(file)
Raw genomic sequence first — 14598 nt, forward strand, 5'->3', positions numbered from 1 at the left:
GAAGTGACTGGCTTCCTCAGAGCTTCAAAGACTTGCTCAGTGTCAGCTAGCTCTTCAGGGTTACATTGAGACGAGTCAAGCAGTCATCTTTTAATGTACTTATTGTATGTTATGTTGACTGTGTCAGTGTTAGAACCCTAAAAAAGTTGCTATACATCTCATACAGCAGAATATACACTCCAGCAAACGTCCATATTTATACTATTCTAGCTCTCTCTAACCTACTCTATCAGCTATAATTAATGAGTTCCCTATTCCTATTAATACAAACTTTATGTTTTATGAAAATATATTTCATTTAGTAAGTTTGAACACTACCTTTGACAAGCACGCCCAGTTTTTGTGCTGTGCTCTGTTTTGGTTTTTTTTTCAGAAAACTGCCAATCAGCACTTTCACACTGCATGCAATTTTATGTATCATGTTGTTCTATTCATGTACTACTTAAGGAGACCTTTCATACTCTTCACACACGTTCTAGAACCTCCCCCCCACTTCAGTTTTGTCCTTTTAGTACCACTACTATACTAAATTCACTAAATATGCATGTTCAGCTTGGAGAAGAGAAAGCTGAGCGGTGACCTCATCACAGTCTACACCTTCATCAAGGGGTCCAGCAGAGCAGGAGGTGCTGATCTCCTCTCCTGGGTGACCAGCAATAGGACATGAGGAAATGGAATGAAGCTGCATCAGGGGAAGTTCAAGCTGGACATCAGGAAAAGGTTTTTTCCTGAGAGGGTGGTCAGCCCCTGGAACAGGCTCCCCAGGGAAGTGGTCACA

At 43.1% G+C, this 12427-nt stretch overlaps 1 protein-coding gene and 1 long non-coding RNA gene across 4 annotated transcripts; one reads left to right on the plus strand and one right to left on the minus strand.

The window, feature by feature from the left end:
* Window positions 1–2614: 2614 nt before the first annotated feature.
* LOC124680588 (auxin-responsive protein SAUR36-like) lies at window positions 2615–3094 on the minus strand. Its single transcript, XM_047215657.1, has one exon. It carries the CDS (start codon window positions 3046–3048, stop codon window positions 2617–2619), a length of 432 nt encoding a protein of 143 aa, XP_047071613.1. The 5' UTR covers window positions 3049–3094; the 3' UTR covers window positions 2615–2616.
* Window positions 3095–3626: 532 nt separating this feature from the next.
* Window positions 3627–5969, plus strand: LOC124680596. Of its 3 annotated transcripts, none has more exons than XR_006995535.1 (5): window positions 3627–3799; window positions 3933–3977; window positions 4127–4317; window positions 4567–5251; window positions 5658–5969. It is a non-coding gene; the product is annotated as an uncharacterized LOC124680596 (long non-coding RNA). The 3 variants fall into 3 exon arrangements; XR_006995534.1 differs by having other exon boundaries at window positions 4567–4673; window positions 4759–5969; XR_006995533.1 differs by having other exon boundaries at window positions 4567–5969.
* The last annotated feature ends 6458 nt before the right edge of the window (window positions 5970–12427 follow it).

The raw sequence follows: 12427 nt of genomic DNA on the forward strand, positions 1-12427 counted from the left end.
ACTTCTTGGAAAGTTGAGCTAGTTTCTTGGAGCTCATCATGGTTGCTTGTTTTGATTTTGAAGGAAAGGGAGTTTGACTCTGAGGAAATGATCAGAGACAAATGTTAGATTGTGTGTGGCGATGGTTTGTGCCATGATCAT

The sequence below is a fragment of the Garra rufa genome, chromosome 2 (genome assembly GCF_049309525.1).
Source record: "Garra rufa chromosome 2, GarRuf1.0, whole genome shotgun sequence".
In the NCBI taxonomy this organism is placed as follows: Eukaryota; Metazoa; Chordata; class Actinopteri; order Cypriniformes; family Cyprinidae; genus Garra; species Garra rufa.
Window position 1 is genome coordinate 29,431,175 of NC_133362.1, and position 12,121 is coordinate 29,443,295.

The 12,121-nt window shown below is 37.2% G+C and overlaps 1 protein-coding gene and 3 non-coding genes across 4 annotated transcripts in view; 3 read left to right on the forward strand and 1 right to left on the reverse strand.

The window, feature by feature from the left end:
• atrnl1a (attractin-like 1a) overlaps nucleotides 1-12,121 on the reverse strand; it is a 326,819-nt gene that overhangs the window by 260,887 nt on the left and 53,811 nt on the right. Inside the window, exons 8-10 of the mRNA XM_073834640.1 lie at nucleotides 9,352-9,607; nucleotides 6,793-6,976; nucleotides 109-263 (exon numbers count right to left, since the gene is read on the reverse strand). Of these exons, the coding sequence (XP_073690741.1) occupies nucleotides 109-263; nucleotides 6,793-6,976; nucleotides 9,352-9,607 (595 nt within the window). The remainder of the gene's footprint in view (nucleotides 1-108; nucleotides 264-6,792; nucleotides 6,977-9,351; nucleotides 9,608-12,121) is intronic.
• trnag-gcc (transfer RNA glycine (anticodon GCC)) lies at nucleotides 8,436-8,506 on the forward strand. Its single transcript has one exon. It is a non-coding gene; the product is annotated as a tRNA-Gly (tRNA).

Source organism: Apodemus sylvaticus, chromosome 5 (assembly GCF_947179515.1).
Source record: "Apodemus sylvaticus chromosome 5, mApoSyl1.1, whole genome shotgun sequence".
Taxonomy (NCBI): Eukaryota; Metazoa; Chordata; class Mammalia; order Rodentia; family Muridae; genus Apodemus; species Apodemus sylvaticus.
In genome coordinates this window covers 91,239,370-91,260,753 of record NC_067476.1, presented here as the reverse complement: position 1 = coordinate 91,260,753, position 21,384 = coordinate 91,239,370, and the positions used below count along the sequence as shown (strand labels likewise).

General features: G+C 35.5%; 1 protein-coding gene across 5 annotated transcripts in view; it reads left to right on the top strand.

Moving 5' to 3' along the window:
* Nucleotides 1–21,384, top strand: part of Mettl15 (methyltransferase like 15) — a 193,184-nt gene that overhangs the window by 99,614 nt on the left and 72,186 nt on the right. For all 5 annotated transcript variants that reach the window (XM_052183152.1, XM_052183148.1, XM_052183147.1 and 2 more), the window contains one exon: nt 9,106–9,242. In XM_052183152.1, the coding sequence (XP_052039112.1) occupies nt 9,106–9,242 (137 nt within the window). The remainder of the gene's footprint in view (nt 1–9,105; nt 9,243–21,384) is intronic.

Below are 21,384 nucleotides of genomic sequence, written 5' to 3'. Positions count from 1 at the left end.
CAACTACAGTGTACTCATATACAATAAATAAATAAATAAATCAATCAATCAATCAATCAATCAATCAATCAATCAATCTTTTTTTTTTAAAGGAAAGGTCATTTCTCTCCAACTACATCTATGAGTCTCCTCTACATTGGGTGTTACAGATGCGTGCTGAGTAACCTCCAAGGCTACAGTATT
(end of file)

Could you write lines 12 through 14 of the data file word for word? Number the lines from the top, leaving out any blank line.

The sequence below is a fragment of the Garra rufa genome, chromosome 2 (genome assembly GCF_049309525.1).
Source record: "Garra rufa chromosome 2, GarRuf1.0, whole genome shotgun sequence".
In the NCBI taxonomy this organism is placed as follows: Eukaryota; Metazoa; Chordata; class Actinopteri; order Cypriniformes; family Cyprinidae; genus Garra; species Garra rufa.